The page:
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“Success” of Beach’s Memorial Day weekend depends on point of view

South Beach’s annual Memorial Day weekend bash was a remarkable success, a big dud, or somewhere in between, depending on who’s asked.

But after more than a decade of controversy, Miami Beach officials appear to have found a crowd enforcement formula they and residents are finally happy with.

“I’m very pleased with how everything went,” Police Chief Raymond Martinez said Monday morning.

Urban Beach Week, South Beach’s hip-hop-driven holiday weekend, has been a polarizing event for years. And last year it erupted in police gunfire that killed a man wounded four bystanders after a confrontation with a driver police said was armed

This year, Miami Beach police – predicting many arrests and a large crowds for a five-day event that has drawn estimates of 250,000 people in the past - stepped up enforcement efforts.

Neither prediction came true.

As of Monday morning, police had arrested 321 people during the weekend compared to 332 during the same period last year, according to police spokesman Sgt. Bobby Hernandez. He said police had also received about 600 fewer emergency calls compared to 2011.

And, while neither city nor police officials would give crowd estimates, everyone agreed South Beach was obviously slower than last year.

Marlo Courtney, managing director for Goldman Properties, said spending and hotel occupancy were down at Goldman’s South Beach hotels, which include The Hotel and The Park Central on Ocean Drive. But he said he was fine with the subdued crowds after last year’s chaotic finale.

“It was a weekend under control,” he said.

City residents also happily greeted the smaller crowds and increased police presence. At a Starbucks on Pennsylvania Avenue and Lincoln Road, Carlos Rodriguez, 47, said locals “felt like hostages” last year.

“This year, so calm. I slept like a king,” he said.

And if the Urban Beach Week crowd doesn‘t return next year?

“F--- them. We don’t need them.”

Mayor Matti Herrera Bower wasn’t so blunt but was equally pleased.

“After last year, everybody was upset. I said I would have a lot of implementation and zero tolerance,” she said. “I think it worked. We got stronger. We did all the right things.”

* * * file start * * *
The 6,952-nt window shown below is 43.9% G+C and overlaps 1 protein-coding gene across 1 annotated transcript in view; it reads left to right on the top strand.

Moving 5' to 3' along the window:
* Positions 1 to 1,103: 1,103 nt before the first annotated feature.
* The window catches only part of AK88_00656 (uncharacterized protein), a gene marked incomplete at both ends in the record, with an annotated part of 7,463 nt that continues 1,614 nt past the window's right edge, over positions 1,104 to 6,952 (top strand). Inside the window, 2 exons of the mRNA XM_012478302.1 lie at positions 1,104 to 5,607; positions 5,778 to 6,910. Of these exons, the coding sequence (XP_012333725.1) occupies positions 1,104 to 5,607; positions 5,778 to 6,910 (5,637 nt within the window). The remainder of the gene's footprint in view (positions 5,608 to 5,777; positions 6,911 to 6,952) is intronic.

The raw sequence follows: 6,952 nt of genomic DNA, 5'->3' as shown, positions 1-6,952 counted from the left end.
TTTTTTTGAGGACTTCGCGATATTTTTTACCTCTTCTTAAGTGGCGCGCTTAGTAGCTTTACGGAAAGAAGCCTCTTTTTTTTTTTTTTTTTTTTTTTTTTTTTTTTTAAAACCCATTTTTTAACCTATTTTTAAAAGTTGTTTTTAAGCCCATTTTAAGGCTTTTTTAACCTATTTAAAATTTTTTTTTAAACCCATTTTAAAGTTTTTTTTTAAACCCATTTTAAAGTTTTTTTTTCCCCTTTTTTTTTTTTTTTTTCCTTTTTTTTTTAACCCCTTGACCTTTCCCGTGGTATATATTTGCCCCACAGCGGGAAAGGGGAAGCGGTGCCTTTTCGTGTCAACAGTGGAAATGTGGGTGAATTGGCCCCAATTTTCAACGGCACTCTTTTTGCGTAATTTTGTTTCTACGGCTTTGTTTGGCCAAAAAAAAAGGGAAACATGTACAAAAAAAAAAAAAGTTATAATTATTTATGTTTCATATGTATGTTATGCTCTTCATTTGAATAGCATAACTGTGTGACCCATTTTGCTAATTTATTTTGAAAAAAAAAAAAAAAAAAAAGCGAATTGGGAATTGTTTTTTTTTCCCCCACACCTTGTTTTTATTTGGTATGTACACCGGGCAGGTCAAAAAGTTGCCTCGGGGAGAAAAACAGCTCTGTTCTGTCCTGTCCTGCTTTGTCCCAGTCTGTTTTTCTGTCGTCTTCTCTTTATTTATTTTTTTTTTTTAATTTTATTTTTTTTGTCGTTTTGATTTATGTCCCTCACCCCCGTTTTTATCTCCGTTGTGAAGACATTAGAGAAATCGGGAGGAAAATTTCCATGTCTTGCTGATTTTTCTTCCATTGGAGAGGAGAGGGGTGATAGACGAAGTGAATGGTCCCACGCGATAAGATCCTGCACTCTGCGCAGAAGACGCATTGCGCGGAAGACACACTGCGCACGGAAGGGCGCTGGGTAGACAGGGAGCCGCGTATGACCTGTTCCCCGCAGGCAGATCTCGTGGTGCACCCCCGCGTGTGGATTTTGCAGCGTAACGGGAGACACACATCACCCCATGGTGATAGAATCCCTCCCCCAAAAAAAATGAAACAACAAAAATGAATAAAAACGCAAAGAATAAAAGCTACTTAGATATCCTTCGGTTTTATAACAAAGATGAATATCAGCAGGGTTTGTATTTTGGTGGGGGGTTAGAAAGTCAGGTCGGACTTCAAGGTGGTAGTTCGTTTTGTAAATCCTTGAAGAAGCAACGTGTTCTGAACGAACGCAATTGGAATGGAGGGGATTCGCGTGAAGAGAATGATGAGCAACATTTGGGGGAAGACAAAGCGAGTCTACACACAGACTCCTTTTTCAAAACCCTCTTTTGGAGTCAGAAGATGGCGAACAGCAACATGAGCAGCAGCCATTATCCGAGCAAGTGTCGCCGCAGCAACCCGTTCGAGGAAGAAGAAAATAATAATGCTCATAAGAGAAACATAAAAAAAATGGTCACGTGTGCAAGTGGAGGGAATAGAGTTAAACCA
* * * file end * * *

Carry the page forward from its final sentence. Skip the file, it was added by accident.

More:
Visitors to Miami Beach were greeted by a DUI checkpoint, a purposefully bottlenecked MacArthur Causeway to slow traffic, license tag readers and watch towers. After midnight, as crowds gathered on Ocean Drive, a helicopter borrowed from the federal government hovered overhead.

Expectations of a police crackdown became so prevalent in the days leading up to Urban Beach Weekend that a law firm pasted a “Got arrested?” advertisement to a muscle car and sent it driving in the one-way traffic loop.

Some business owners blamed the police tactics for a precipitous drop in crowds and income this weekend.

“If they’re going to do this again, I would seriously consider closing my business down next year,” said Gary Sanon-Jules, general manager of Tap Tap, a Haitian restaurant on Fifth Street. Sanon-Jules said he paid for extra staff and security this weekend, only to see his business plunge by a third, compared to last year.

If Tap Tap closed, it would only be joining a group of businesses that no longer cater to Urban Beach Week crowds. Osteria del Teatro on Washington Avenue was closed all weekend and Collins Avenue’s Jerry’s Famous Deli, which boasts an “Open 24 Hours” sign above its door, was locked Sunday evening following a Miami New Times report that the restaurant tried to act as an unpermitted nightclub.

When a reporter tried to enter the Delano hotel this weekend, a concierge said the hotel only allowed hotel guests inside after 6 p.m.

John de Leon, president of the Greater Miami Chapter of the American Civil Liberties Union, said pulling the welcome mat from a largely black crowd is a step backwards, particularly for a tourist-driven community like South Beach.

“If success is measured by keeping people out of South Beach, a tourist Mecca, then this event was a success,” he said.

Miami Herald staff writer Alejandro Bolivar and photographer C.W. Griffin contributed to this report.